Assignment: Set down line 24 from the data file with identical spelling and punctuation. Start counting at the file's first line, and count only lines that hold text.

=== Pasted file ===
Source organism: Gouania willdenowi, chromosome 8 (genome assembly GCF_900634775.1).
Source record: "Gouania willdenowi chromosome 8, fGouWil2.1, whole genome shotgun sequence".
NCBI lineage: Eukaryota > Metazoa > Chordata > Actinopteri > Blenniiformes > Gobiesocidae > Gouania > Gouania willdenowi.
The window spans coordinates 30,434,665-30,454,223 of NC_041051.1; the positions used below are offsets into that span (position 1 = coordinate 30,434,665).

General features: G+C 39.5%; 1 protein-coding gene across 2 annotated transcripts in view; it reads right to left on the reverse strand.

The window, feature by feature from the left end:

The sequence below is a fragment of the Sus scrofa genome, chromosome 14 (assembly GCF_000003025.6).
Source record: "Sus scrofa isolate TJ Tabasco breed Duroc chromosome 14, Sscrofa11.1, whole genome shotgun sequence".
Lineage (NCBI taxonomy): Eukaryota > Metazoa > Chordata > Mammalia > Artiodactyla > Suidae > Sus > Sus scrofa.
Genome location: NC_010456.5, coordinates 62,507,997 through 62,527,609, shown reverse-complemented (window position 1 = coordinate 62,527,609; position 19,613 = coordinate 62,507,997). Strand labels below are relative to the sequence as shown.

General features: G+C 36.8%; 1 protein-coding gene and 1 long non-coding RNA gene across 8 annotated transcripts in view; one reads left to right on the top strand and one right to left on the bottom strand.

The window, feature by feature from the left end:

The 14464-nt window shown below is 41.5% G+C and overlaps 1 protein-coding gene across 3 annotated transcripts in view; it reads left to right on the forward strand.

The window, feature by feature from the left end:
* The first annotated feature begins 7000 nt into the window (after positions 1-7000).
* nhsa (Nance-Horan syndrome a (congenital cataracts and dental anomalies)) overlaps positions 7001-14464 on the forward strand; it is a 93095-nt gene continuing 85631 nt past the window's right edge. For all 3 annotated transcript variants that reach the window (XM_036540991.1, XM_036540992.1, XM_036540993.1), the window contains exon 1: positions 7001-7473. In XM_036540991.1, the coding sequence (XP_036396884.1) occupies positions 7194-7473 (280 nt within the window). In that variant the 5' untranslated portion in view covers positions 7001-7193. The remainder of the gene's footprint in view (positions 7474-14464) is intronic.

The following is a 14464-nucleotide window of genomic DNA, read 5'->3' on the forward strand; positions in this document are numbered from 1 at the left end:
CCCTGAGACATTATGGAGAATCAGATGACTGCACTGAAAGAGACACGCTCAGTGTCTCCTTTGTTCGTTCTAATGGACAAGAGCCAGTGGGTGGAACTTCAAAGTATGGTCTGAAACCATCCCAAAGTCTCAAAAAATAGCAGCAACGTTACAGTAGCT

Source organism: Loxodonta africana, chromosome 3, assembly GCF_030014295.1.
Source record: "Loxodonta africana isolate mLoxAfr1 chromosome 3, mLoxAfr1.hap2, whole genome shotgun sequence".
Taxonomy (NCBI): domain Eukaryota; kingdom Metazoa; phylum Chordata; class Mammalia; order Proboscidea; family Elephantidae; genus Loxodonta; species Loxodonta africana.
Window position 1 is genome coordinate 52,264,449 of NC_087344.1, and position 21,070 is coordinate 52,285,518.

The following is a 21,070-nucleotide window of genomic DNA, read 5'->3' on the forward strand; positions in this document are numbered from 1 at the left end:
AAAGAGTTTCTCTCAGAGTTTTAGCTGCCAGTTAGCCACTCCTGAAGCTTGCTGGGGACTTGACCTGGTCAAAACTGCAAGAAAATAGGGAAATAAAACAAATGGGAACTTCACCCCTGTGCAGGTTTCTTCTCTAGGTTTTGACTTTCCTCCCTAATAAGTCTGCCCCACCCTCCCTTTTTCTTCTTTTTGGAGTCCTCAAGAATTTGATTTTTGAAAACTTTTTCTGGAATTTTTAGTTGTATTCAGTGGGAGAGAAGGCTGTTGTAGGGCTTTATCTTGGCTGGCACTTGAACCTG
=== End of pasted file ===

AAAGAGTTTCTCTCAGAGTTTTAGCTGCCAGTTAGCCACTCCTGAAGCTTGCTGGGGACTTGACCTGGTCAAAACTGCAAGAAAATAGGGAAATAAAACAAATGGGAACTTCACCCCTGTGCAGGTTTCTTCTCTAGGTTTTGACTTTCCTCCCTAATAAGTCTGCCCCACCCTCCCTTTTTCTTCTTTTTGGAGTCCTCAAGAATTTGATTTTTGAAAACTTTTTCTGGAATTTTTAGTTGTATTCAGTGGGAGAGAAGGCTGTTGTAGGGCTTTATCTTGGCTGGCACTTGAACCTG